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What impact will employment law have on BREXIT?

Posted by Davenport Solicitors Team on August 13, 2018 in BREXIT, Employment Law

Many employers and HR advisors have asked me what they need to be aware of in terms of changes in employment law due to BREXIT.


As you may already know, many areas of domestic law (UK law) that originates from EU law have been influenced by decisions of the European Court of Justice (ECJ), such as working time, TUPE, and discrimination laws. Under the European Union (Withdrawal) Act 2018, the UK Courts will not be bound by decisions of the ECJ made on or after the exit date. However, ECJ decisions made before that date will continue to bind UK Courts in the interpretation of relevant laws and will have the same precedent status as decisions of the Supreme Court.

The UK’s withdrawal from the EU is unlikely to have an immediate impact on employment law. When the UK leaves the EU, existing EU law will be converted in to domestic law. Most EU Directives are already implemented by the Equality Act 2010. It will be for Parliament to decide whether to retain, amend or repeal domestic legislation.

There are several areas that are governed by EU law where changes could be made in the future, such as: the harmonisation of contracts after a TUPE transfer; the calculation of holiday pay; agency workers’ rights and the introduction of a cap on compensation in discrimination claims.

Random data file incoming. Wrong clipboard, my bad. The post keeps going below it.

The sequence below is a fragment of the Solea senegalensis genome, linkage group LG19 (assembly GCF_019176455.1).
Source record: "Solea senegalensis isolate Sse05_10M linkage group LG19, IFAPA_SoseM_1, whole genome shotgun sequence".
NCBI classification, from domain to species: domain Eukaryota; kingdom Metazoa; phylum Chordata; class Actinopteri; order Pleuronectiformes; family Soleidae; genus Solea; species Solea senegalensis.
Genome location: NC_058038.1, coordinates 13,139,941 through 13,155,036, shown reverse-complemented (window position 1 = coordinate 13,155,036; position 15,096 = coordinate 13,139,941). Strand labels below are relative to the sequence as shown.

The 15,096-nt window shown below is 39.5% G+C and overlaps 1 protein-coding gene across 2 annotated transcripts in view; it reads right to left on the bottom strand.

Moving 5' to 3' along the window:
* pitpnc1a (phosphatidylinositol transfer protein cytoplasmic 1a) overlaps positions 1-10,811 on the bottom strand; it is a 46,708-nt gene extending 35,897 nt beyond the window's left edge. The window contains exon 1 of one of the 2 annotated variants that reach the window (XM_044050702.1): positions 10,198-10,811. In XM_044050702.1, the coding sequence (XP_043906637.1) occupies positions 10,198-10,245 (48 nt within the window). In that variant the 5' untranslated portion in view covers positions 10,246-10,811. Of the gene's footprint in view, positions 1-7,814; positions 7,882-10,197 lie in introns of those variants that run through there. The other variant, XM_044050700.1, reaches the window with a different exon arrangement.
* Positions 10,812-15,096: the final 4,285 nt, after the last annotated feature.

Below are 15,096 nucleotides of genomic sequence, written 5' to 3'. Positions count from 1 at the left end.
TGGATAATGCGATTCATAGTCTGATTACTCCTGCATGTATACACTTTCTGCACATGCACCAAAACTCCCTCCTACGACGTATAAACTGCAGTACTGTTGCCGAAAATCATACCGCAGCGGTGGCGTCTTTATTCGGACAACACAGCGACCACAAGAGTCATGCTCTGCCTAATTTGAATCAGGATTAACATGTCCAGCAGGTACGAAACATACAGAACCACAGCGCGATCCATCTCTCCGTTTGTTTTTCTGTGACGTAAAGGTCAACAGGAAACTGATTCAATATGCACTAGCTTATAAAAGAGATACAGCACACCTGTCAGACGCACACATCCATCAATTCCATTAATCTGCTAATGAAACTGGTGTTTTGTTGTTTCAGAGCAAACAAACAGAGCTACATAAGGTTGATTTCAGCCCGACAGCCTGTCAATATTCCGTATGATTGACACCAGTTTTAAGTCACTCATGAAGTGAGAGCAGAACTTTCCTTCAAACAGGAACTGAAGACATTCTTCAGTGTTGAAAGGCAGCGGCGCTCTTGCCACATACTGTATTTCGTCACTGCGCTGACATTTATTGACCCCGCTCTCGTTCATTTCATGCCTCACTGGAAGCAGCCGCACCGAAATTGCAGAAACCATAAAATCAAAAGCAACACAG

The UK may be required to continue to implement elements of EU legislation as a condition of a negotiated trade deal between the UK and EU.

So, for the meantime, there is not much to worry about… just watch this space for updates on BREXIT and Employment law.

If you have any questions on an employment law or HR matter please email v.dass@davenportsolicitors.com or call 020 7903 6888.

The material contained on this website contains general information only and does not constitute legal or other professional advice and should not be relied upon as such. While every care has been taken in the preparation of the information on this site, readers are advised to seek specific legal advice in relation to any decision or course of action.


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